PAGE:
Although robotics has long been used in industry its adoption in surgery has been slow.  Laparoscopic surgery presents significant limitations such as a loss of the sense of depth in the abdominal cavity, tactile sensation and resistance, as well as loss of natural hand-eye coordination, manual dexterity and motion  limitations. Although skilled surgeons learn to adapt to these differences over time an integral benefit for the  development of surgical robots is the possibility of eliminating such limitations. 
The first robot widely used in laparoscopic surgery was AESOP, the Automated Endoscopic System for Optimal Positioning (AESOP) Robotic System. The first FDA approved robot available in the United States was the DaVinci® system, which was released by Intuitive Surgical Inc. (Sunnyvale, CA) on July 11, 2000. It comprises of a surgeon’s console with a high-definition three-dimensional vision system and two ports in which the surgeon places his hands. In addition to this there is a patient-side robotic cart with four arms manipulated by the surgeon. One arm is used to control the camera whilst articulating surgical instruments can be mounted on the three additional arms and introduced into the  body through trocars. The camera used in the system allows for true stereoscopic vision and depth perception.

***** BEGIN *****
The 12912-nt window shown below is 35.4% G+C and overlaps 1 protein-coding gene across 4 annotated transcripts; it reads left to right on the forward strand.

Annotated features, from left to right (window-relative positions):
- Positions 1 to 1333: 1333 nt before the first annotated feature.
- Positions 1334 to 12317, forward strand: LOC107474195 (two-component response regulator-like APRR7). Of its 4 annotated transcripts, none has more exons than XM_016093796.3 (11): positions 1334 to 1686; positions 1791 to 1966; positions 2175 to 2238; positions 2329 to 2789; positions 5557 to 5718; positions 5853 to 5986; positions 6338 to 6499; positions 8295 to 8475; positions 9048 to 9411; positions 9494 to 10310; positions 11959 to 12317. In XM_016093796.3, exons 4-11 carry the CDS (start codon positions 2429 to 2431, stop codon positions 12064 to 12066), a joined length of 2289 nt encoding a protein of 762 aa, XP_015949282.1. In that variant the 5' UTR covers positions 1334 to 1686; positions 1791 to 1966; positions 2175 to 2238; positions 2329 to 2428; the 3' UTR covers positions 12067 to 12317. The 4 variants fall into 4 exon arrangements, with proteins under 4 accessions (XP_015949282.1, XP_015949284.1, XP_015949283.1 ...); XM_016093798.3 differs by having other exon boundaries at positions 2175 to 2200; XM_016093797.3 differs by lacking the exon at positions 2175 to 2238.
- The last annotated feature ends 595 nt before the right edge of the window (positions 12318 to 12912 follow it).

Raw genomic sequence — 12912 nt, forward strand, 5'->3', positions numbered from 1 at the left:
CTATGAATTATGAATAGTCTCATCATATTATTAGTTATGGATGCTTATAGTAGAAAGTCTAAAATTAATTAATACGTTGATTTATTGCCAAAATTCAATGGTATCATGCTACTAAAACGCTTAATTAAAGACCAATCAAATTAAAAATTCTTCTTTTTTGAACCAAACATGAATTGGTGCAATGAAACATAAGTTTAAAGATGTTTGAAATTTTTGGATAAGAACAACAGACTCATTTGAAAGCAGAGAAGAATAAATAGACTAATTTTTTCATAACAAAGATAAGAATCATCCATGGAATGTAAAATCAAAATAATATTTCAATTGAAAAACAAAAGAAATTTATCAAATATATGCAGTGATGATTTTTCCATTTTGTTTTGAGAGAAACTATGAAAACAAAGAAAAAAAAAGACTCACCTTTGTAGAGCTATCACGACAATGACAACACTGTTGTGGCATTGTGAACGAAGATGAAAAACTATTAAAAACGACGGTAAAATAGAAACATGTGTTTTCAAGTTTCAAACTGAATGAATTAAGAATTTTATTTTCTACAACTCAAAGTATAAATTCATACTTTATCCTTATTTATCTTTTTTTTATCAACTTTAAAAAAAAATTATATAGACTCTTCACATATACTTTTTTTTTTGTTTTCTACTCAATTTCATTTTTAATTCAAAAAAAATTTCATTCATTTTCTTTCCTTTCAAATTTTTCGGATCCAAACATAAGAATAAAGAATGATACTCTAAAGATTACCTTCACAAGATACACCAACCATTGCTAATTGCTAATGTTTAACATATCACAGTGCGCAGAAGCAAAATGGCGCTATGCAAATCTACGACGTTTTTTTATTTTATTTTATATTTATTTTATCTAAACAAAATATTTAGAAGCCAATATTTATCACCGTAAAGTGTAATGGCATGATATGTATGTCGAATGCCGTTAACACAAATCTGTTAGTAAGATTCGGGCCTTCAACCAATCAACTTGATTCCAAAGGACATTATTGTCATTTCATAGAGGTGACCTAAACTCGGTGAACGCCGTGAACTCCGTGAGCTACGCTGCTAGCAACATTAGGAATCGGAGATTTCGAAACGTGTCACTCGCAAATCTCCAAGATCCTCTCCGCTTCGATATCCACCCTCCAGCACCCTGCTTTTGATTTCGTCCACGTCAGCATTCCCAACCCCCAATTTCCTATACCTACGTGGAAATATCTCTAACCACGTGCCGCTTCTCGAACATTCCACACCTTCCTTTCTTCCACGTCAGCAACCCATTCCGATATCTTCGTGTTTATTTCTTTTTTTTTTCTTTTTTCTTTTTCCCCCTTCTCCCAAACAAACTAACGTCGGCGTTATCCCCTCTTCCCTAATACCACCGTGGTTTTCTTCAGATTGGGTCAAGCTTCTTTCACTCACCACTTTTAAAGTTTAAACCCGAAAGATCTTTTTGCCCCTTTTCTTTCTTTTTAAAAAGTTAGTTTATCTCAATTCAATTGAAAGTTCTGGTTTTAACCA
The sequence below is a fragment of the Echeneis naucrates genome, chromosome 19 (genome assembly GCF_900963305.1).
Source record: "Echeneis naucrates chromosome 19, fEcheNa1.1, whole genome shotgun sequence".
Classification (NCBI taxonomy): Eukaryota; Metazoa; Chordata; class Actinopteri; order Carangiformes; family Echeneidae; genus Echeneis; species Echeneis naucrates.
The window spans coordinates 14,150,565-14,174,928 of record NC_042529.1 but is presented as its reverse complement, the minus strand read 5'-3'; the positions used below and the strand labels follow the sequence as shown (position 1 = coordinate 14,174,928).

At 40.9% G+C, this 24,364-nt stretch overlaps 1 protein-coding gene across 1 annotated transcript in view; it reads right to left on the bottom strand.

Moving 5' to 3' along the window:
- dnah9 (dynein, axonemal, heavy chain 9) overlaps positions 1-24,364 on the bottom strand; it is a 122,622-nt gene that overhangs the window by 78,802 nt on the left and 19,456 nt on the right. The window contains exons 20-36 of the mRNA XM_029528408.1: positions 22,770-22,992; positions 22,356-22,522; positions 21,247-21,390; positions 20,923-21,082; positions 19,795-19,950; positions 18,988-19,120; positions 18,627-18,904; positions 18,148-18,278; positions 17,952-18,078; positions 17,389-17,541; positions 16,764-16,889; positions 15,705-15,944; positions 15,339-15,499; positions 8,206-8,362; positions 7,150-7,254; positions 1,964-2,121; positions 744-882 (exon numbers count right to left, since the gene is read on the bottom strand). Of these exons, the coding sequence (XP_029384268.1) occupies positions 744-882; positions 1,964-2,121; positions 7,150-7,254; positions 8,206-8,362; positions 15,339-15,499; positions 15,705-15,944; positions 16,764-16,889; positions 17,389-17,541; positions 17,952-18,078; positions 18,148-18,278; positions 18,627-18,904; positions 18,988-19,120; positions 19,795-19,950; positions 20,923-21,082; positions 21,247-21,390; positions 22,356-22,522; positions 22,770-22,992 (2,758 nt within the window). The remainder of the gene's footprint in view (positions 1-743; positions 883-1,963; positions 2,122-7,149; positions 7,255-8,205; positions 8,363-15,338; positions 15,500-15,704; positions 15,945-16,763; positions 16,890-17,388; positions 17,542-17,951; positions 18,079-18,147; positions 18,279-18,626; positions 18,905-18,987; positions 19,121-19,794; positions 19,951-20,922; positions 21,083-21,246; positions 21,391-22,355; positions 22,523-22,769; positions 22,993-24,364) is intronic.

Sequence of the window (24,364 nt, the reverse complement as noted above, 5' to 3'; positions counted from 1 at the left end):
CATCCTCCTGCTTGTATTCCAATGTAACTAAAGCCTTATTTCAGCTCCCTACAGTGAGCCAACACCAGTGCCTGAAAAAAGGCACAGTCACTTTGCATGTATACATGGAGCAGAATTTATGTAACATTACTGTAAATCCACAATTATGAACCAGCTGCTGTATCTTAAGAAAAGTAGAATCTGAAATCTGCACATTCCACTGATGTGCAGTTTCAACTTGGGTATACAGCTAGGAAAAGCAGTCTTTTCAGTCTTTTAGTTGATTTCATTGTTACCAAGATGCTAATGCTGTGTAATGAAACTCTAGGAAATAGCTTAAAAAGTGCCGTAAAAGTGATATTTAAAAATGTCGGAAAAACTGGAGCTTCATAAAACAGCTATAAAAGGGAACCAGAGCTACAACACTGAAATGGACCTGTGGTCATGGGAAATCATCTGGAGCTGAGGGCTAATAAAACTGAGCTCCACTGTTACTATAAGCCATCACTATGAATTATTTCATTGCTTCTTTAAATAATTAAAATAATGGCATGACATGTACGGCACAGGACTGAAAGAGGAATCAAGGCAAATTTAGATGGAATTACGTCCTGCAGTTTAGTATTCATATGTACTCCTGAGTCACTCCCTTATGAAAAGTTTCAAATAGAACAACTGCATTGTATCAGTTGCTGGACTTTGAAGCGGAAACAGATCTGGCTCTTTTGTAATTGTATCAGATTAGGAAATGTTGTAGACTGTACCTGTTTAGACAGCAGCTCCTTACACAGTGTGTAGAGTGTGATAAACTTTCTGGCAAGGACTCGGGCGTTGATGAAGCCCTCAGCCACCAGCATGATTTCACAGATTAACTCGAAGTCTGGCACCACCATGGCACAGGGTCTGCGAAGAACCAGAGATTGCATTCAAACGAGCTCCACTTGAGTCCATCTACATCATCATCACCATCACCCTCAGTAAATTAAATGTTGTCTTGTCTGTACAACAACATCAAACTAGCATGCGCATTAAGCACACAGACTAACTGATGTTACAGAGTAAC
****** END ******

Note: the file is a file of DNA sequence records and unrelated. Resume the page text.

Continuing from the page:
The surgeon’s hand movements are now electronically translated to end effectors on the laparoscopic instruments  which increase instrument flexibility and dexterity allowing for much easier suturing and knot tying. The robotic computer can now eliminate hand tremor as well as providing motion scaling allowing for finer, more detailed work. Somewhat disturbingly, the DaVinci robot fully separates the surgeon from physical contact with the patient. 
However, the console does allow for a neutral body position, with arm and head rests which greatly improves the surgeons comfort during the procedure. Also, if the surgeon was to be fully separated from the patient the risk of sharps injuries is completely eliminated.
A laparoscopic cholecystectomy was performed in 1997 using a prototype of the Da Vinci® surgical system yet it was not until 2002 that first total robotic-assisted laparoscopic colectomy was reported in which actual tissue dissection and mobilization were performed using robot-assisted technology. 
Fundamentally, the primary objectives of robotic-assisted surgery are involved with restoring three-dimensional optics, developing intuitive controls and minimising operating time whilst at the same time transforming the procedure into an ergonomically comfortable experience for the surgeon.